Corresponding author

Correspondence to Baranidharan Raman.

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The authors declare no competing financial interests.

Integrated supplementary information

Supplementary Figure 1 Mean ORN, PN and KC responses for all odor pairs used in this study

PSTHs are shown for: (a) 2oct–hex, (b) chex–2hep, (c) bzald–iaa, (d) hxa–hex, (e) ger–cit, (f) mint–apple. The 4 s odor stimulation period is shown using a gray bar along the x-axis. For all odors used, three dynamical states can be clearly identified: an on-transient response following odor onset, an off-transient response after stimulus termination, and a steady-state between the two transient activity phases. n represents the number of neurons recorded. (g) The diverse set of background–foreground odor combinations chosen for the study is listed here. Diversity assessed based on functional groups, electroantennogram responses, vapor pressures, and complexity of the odorants (mono-molecular versus complex blend).

Supplementary Figure 2 Electroantennogram (EAG) responses to the chosen odor pairs

EAG recordings obtained from four locusts are shown for all six background–foreground odor pairs. Raw EAG signals (mean ± s.d.) obtained from one locust are shown on the left panels. Right panels reveal the distribution of peak EAG response amplitude to the background and foreground odors across different locusts to illustrate response consistency. Three groups of odor pairs can be easily identified based on their relative EAG response profiles: (a) odor pairs where the foreground odor has stronger EAG response: 2oct–hex and hxa–hex (b) odor pairs where the background odor has stronger EAG response: bzald–iaa and ger–cit, and (c) odor pairs with comparable EAG responses: chex–2hep and mint–apple. (*P < 0.05; paired t-test, n = four trials).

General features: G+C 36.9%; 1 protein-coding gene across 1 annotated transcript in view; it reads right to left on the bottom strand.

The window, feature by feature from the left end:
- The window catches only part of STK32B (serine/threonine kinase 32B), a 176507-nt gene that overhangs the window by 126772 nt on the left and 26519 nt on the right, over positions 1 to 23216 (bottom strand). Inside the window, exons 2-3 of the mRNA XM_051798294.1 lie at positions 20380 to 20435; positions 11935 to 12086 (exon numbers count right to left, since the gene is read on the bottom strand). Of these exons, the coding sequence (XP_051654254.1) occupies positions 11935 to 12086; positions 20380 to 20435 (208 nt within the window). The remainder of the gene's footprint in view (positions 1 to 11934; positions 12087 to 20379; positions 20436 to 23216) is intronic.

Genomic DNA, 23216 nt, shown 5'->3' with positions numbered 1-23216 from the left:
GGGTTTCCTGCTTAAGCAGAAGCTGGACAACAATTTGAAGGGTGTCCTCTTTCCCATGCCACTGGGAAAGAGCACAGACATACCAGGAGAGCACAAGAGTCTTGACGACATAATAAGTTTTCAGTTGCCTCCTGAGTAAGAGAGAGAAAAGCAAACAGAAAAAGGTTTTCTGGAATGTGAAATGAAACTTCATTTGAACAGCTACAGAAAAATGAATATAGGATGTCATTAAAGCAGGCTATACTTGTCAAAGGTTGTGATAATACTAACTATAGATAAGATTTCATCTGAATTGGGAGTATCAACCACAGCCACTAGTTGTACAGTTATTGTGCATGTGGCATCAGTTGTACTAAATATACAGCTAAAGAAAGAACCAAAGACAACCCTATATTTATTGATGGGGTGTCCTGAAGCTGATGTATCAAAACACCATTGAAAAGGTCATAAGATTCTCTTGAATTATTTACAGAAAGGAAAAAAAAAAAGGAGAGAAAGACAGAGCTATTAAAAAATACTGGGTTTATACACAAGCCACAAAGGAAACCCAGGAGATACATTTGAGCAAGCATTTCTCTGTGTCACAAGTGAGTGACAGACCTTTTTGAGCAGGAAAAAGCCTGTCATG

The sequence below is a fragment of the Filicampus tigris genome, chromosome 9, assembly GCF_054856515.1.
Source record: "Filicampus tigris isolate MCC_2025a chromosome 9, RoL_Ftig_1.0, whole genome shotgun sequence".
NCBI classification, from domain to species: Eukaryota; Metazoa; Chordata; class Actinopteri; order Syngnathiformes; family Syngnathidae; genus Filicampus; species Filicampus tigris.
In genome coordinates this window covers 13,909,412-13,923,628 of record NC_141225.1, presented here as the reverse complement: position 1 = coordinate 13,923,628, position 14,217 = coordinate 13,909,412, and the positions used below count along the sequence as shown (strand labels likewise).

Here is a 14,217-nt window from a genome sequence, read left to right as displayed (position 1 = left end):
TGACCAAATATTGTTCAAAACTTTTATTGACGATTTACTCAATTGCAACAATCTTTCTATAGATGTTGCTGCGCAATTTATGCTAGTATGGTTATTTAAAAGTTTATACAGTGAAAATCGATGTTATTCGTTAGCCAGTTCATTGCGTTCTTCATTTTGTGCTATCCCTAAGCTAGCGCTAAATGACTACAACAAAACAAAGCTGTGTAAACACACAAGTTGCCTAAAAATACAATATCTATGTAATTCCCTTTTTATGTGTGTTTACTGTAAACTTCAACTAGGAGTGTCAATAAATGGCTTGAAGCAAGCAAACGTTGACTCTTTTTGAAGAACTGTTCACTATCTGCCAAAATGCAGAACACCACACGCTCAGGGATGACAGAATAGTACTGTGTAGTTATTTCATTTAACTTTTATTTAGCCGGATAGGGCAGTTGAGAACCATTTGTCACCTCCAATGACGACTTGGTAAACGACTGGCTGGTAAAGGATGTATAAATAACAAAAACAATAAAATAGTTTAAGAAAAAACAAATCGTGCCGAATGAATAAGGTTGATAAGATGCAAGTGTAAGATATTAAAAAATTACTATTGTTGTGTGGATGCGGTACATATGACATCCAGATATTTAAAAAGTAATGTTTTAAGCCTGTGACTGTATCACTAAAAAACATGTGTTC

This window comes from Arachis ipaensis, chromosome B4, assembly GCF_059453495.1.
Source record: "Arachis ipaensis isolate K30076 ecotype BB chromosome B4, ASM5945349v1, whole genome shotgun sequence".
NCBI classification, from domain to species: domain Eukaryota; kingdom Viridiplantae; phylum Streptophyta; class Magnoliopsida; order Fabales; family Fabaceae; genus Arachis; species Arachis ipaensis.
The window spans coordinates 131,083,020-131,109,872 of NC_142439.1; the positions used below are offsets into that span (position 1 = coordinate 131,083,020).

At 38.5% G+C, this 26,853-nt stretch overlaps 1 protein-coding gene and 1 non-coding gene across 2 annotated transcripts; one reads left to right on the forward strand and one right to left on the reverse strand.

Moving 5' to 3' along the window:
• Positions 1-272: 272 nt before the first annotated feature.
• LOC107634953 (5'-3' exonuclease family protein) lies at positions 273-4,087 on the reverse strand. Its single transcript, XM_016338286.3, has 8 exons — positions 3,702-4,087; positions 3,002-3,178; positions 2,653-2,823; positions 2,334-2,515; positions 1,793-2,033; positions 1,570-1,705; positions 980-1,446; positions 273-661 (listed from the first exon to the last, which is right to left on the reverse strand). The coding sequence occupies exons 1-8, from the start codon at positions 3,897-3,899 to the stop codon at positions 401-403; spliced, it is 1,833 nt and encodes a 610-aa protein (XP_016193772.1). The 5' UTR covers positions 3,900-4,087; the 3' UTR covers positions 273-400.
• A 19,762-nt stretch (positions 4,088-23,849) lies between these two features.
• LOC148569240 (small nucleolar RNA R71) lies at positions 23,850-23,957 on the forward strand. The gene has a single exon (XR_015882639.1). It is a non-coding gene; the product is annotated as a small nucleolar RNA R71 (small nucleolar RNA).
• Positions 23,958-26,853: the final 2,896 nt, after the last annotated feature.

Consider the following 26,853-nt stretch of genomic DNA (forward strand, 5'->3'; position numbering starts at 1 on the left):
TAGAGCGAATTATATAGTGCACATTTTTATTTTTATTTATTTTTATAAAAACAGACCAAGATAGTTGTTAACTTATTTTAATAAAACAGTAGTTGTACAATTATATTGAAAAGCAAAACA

Supplementary Figure 3 Visualization of ensemble PN responses using linear principal component analysis (PCA)

PCA trajectories to all six odor pairs are shown. Same convention as that used in Fig. 4. The same sets of PNs used in Fig. 4 were used for generating the PCA plots.

Supplementary Figure 4 LLE plots showing PN ensemble response trajectories for 3 additional overlapping conditions

LLE plots showing PN ensemble response trajectories for 3 additional overlapping conditions. The three new presentation conditions include: background–500 ms latency–foreground, background–1000 ms latency–foreground, and background offset–500 ms latency–foreground. n = number of PNs recorded for each odor pair.

Supplementary Figure 5 Significance of PN classification results

(a) Percentage of time bins during pre-stimulus periods that were classified is less than 3% for all odor pairs. (b) Histograms revealing the distribution of angular distances between individual test patterns and their closest reference templates are shown. Same coloring scheme as used in panel a. Only vectors exceeding standard deviation test were included in this analysis. Black bars represent angular distance greater than 85°. The mean angular distance was between 68.65°–71.79°. (c) Classification of random vectors using reference vector templates obtained for each odor pair. Less than 5% of the random vectors were within the tolerance limit by chance. All other vectors exceeded the tolerance threshold and were not classified into any odor category.